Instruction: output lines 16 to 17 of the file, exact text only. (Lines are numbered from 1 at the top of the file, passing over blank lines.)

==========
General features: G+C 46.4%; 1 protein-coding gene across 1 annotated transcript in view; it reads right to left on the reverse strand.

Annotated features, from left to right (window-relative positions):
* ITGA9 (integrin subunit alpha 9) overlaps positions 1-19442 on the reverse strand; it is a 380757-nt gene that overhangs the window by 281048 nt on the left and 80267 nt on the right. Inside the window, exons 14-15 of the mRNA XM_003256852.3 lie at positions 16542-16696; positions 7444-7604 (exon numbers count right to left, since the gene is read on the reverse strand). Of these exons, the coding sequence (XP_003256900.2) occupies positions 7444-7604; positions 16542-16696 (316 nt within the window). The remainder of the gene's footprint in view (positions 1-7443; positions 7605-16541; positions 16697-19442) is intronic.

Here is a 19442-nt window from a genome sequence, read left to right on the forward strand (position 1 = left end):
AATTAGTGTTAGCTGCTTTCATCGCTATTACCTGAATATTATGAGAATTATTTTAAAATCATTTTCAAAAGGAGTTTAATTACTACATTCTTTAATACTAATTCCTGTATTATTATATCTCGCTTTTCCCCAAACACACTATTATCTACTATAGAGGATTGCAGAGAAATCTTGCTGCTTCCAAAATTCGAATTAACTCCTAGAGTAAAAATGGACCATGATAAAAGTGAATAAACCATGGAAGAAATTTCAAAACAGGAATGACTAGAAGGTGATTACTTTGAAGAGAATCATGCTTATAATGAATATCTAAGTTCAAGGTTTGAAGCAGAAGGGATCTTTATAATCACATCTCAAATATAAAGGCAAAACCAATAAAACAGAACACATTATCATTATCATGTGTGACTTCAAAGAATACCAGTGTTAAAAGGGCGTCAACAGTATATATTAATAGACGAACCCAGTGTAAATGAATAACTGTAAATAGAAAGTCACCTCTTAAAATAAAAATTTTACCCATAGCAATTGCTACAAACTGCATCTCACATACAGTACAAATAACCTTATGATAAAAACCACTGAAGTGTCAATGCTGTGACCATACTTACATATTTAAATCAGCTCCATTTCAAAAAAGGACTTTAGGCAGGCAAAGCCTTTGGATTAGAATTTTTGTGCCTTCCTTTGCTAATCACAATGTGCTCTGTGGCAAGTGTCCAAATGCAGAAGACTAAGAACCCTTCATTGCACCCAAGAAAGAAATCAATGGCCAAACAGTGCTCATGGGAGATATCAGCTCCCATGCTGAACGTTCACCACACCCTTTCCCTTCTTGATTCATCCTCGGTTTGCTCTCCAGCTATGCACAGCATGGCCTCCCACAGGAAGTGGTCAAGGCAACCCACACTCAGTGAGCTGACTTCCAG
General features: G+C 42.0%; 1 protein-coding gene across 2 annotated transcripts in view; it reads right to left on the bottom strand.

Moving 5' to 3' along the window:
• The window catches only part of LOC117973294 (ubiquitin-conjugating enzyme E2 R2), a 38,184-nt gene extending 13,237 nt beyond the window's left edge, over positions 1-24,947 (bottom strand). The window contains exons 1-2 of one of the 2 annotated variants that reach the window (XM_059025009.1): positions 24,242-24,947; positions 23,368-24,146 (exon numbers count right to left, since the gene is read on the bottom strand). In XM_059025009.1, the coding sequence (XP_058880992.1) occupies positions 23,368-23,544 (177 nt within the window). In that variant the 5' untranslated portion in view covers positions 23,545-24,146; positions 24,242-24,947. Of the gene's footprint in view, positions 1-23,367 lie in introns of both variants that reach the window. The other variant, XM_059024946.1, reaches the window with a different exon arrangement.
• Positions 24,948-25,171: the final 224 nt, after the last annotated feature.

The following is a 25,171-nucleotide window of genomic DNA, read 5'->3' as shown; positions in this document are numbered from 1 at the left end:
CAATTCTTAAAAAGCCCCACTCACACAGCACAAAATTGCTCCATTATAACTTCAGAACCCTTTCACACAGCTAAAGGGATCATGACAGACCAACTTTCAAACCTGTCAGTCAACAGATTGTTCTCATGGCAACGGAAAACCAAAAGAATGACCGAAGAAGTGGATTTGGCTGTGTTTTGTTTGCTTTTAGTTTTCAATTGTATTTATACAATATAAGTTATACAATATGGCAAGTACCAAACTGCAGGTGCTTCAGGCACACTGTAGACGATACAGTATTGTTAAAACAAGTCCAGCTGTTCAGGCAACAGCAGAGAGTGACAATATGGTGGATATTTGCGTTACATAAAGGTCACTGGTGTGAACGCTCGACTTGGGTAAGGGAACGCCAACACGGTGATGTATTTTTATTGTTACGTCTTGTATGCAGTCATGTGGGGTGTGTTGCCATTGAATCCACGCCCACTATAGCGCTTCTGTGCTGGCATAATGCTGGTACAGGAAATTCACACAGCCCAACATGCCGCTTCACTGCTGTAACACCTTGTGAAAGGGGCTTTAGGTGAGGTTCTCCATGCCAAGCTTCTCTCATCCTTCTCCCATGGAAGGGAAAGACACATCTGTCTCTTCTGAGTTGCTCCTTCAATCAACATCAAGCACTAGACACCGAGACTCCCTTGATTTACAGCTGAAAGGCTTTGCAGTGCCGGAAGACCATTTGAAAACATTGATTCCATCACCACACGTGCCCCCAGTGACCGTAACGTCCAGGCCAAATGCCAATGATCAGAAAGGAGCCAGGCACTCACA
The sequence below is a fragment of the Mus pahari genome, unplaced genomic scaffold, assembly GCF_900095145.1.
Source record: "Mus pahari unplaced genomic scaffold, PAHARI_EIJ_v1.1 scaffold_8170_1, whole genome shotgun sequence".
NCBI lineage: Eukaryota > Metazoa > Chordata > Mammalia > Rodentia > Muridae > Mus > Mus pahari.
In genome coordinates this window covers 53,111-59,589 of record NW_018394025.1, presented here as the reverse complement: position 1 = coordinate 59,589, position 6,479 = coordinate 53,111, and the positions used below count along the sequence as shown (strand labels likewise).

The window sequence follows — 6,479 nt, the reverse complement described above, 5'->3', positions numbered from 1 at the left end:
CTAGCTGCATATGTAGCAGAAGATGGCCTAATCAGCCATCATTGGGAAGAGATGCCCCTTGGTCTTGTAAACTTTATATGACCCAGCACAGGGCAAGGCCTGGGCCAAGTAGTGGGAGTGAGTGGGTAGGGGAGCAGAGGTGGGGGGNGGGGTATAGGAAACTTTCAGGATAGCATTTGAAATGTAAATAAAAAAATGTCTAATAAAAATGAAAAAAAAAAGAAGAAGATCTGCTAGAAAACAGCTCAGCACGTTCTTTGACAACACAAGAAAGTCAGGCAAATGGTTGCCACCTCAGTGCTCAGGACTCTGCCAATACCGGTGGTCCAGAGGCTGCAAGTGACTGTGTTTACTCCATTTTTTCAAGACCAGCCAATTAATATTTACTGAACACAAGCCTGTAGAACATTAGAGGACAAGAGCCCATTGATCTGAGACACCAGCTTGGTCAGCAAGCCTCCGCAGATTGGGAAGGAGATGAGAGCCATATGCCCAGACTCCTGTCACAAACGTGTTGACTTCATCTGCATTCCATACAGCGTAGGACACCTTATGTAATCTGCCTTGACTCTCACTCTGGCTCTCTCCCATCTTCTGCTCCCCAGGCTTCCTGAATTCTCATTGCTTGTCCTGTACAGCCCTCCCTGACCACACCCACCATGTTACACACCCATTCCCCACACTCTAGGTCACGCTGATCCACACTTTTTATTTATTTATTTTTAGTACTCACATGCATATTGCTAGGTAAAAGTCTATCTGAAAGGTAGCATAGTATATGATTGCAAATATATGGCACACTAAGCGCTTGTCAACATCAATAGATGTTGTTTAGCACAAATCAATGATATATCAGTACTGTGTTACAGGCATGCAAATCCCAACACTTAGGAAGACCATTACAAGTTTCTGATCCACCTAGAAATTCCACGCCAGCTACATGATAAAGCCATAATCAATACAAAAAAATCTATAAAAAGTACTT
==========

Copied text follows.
The window sequence follows — 6,479 nt, the reverse complement described above, 5'->3', positions numbered from 1 at the left end:
CTAGCTGCATATGTAGCAGAAGATGGCCTAATCAGCCATCATTGGGAAGAGATGCCCCTTGGTCTTGTAAACTTTATATGACCCAGCACAGGGCAAGGCCTGGGCCAAGTAGTGGGAGTGAGTGGGTAGGGGAGCAGAGGTGGGGGGNGGGGTATAGGAAACTTTCAGGATAGCATTTGAAATGTAAATAAAAAAATGTCTAATAAAAATGAAAAAAAAAAGAAGAAGATCTGCTAGAAAACAGCTCAGCACGTTCTTTGACAACACAAGAAAGTCAGGCAAATGGTTGCCACCTCAGTGCTCAGGACTCTGCCAATACCGGTGGTCCAGAGGCTGCAAGTGACTGTGTTTACTCCATTTTTTCAAGACCAGCCAATTAATATTTACTGAACACAAGCCTGTAGAACATTAGAGGACAAGAGCCCATTGATCTGAGACACCAGCTTGGTCAGCAAGCCTCCGCAGATTGGGAAGGAGATGAGAGCCATATGCCCAGACTCCTGTCACAAACGTGTTGACTTCATCTGCATTCCATACAGCGTAGGACACCTTATGTAATCTGCCTTGACTCTCACTCTGGCTCTCTCCCATCTTCTGCTCCCCAGGCTTCCTGAATTCTCATTGCTTGTCCTGTACAGCCCTCCCTGACCACACCCACCATGTTACACACCCATTCCCCACACTCTAGGTCACGCTGATCCACACTTTTTATTTATTTATTTTTAGTACTCACATGCATATTGCTAGGTAAAAGTCTATCTGAAAGGTAGCATAGTATATGATTGCAAATATATGGCACACTAAGCGCTTGTCAACATCAATAGATGTTGTTTAGCACAAATCAATGATATATCAGTACTGTGTTACAGGCATGCAAATCCCAACACTTAGGAAGACCATTACAAGTTTCTGATCCACCTAGAAATTCCACGCCAGCTACATGATAAAGCCATAATCAATACAAAAAAATCTATAAAAAGTACTT